And on the 44th day, he could rest; his job completed, admittedly in circumstances that probably had the team doctor contemplating whether to prescribe a job-lot of beta-blockers. Clive Woodward had been required to witness events from behind the glass of his observation box, high in the stands, known as the goldfish bowl. It was not until extra time that he could venture down to pitch level. And it was from here that he watched his team finally shatter a glass ceiling.
Among the irreverent banners in the crowd, one had read dismissively: Wallabies v Wannabes. But no longer. England have not been defeated by a southern hemisphere team since June 2000, and now this. Australians will regard it as the final humiliation, an act which has ruptured a superiority established over decades. An England team, for once since 1966, had not choked.
Woodward had been to death and back by a thousand lances of apprehension. He battered his head against any surface he could find as his England constantly reprieved Eddie Jones' side. "I was going nuts, to be fair," the perfectionist in him conceded. "We made error after error..."
And then the England coach suddenly remembered where he was, what this day represented and who he was: a World Cup-winning coach. Reservations about England's performance mattered not an iota. He smiled at his own words, then declared. "But we've won, who cares?"
Long before his talisman, Jonny Wilkinson, finally found range and direction and smote that drop goal, long before his captain for all seasons, Martin Johnson, stepped up to accept the Webb Ellis Cup and the begrudging respect of the home supporters, there was an unspoken belief: if anyone could, "Woody" would. There was a sense of kismet about it, and not merely because historic precedent - Ben Cohen and uncle George, what some perceived as a similarity between Sir Alf Ramsey and Sir Clive Woodward (surely, that honour will follow) was invoked. It all rolled together into a belief that it would replicate 1966 and all that.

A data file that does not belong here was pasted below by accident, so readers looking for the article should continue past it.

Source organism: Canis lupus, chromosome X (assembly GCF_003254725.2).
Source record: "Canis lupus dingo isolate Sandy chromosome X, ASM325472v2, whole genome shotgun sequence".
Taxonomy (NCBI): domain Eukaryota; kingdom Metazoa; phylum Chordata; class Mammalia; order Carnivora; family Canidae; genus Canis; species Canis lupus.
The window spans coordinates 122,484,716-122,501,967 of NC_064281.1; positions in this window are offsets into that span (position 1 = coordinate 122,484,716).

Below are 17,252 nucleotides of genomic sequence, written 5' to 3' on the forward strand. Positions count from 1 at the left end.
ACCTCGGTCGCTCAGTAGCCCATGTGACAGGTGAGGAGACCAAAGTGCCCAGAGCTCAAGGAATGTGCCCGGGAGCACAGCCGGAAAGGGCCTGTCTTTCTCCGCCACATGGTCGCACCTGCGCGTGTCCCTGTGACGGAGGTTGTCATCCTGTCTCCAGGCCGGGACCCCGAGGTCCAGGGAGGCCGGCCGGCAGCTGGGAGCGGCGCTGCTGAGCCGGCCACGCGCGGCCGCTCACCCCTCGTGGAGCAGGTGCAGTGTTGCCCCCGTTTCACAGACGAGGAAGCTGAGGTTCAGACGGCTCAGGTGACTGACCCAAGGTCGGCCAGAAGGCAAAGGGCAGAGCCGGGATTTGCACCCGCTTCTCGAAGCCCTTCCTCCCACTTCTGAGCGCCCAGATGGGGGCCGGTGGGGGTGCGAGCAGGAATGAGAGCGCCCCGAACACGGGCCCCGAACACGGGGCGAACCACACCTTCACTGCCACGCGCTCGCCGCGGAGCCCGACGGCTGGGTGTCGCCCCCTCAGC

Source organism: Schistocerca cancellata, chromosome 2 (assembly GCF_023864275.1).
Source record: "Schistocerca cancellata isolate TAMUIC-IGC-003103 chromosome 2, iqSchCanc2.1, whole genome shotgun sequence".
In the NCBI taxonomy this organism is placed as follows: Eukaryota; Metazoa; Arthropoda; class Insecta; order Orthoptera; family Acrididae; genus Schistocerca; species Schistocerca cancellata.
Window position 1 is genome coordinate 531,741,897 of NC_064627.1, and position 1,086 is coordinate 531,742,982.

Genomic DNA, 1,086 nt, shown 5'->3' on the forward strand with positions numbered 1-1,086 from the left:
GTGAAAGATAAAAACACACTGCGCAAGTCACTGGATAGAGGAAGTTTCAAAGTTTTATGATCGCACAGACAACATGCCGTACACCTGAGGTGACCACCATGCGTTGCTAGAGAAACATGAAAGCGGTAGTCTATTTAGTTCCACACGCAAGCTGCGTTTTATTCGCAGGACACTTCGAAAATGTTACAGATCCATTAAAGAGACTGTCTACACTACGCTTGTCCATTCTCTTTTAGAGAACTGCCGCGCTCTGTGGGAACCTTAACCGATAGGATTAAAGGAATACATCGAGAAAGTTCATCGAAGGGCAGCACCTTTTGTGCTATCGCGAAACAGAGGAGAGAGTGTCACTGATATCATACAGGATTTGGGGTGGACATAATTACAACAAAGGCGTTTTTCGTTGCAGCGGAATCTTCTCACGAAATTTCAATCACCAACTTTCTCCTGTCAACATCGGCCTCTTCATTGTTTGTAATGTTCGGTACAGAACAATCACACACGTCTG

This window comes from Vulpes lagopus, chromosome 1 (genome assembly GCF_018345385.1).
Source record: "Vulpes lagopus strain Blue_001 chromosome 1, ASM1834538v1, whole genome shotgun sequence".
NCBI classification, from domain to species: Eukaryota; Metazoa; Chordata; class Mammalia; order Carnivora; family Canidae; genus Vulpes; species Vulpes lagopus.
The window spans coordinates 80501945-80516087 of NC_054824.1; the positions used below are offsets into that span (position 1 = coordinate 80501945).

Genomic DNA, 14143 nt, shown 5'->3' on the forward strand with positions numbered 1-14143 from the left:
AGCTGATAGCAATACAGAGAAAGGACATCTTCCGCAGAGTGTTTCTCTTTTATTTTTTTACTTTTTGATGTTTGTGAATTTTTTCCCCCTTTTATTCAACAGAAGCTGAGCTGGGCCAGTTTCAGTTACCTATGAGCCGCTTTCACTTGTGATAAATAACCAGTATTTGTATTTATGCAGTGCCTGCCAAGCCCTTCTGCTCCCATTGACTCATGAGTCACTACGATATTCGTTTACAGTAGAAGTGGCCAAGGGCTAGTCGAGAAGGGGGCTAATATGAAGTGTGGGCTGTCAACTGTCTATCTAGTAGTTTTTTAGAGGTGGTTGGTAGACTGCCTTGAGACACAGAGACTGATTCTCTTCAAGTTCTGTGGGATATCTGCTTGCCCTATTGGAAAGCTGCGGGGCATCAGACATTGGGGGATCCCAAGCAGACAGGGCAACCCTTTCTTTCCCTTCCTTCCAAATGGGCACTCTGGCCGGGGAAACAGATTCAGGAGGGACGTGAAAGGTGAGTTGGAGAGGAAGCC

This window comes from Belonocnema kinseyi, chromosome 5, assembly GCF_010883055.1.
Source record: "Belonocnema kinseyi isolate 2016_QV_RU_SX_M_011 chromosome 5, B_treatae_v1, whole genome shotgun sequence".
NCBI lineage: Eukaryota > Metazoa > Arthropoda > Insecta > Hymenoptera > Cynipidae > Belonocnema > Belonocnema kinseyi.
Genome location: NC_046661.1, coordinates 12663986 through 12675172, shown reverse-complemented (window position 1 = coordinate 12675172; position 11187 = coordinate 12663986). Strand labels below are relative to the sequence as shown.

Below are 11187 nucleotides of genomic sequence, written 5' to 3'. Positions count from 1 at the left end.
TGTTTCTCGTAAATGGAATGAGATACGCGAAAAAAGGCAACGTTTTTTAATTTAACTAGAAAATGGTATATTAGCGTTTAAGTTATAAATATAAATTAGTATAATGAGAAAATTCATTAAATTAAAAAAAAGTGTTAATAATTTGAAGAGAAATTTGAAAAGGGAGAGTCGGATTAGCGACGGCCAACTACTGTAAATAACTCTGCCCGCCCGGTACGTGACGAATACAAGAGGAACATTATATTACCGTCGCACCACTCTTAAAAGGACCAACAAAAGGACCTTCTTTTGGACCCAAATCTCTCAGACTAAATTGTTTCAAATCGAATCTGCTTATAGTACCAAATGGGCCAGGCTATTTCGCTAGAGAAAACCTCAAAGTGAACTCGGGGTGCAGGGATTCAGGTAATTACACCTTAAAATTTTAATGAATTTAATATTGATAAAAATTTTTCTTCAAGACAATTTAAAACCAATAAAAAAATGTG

The sirens who summoned him towards a watery coaching graveyard after a quarter-final elimination by the Springboks in 1999 have long since ceased their wailing. While his pre-tournament desire that "we want to be more than the best in rugby, we want to be the best in sport" may take a while yet to be fulfilled, it would take a churlish rival not to concede that never in World Cup history have a team been more painstakingly prepared. No fewer than 17 backroom staff, and the whole project costing an estimated £9m.
Few would have predicted that he would be ringmaster to such a show back in the Seventies and Eighties. As an international player, he could be alternately a dazzler or a dreamer in midfield. He readily accepts that the Clive Woodward of his playing days would have no role whatsoever in that of his coaching career.
Yet those who harboured initial doubts that he possessed the necessary mental toughness and sense of direction have long been disabused of that notion. His "Dad's Army" of forwards made a major contribution, but this is no Captain Mainwaring in command. He has constructed a team who have adhered to his principles and maintained the faith. Both in each other and their coach. While his men have continued to place the team first, he has proceeded to position them on pedestals. Failure has reacted in him responding with an almost military of discipline. Ramsey had his wing-less wonders. Woodward has his whinge-less warriors. At least for the most part.
When the players threatened a strike over pay and conditions two years ago, he warned each of them that if it went ahead, they would never play for England again. They backed down. Afterwards, Woodward admitted that a part of him admired his men's commitment to each other. It was a shrewd tactic: to threaten them, yet still emerge as their champion.
He utilises mind games as efficiently as the next coach, particularly if that coach is Sir Alex Ferguson or Arsène Wenger. Thus before last season's Grand Slam he produced a quote from this French counterpart, Bernard Laporte, which pronounced: "England can never win games that really matter."
He could have snapped back in similar vein. Instead, he read out the offending words and merely claimed it had "kept him smiling all week". His players would have got the message, as well as the French. Similarly, he laughed off a recent Australian newspaper headline claiming that he was "less popular than Douglas Jardine". His response: "That's a fantastic rap. I am pleased with that."
There is a sense of fate in the way that Woodward has arrived at this zenith in his life. As a child, the son of an RAF officer, he was obsessed with the 11-man code. That all changed when he was dispatched, as a 14-year-old, to HMS Conway on Anglesy, a rugby-playing boarding school.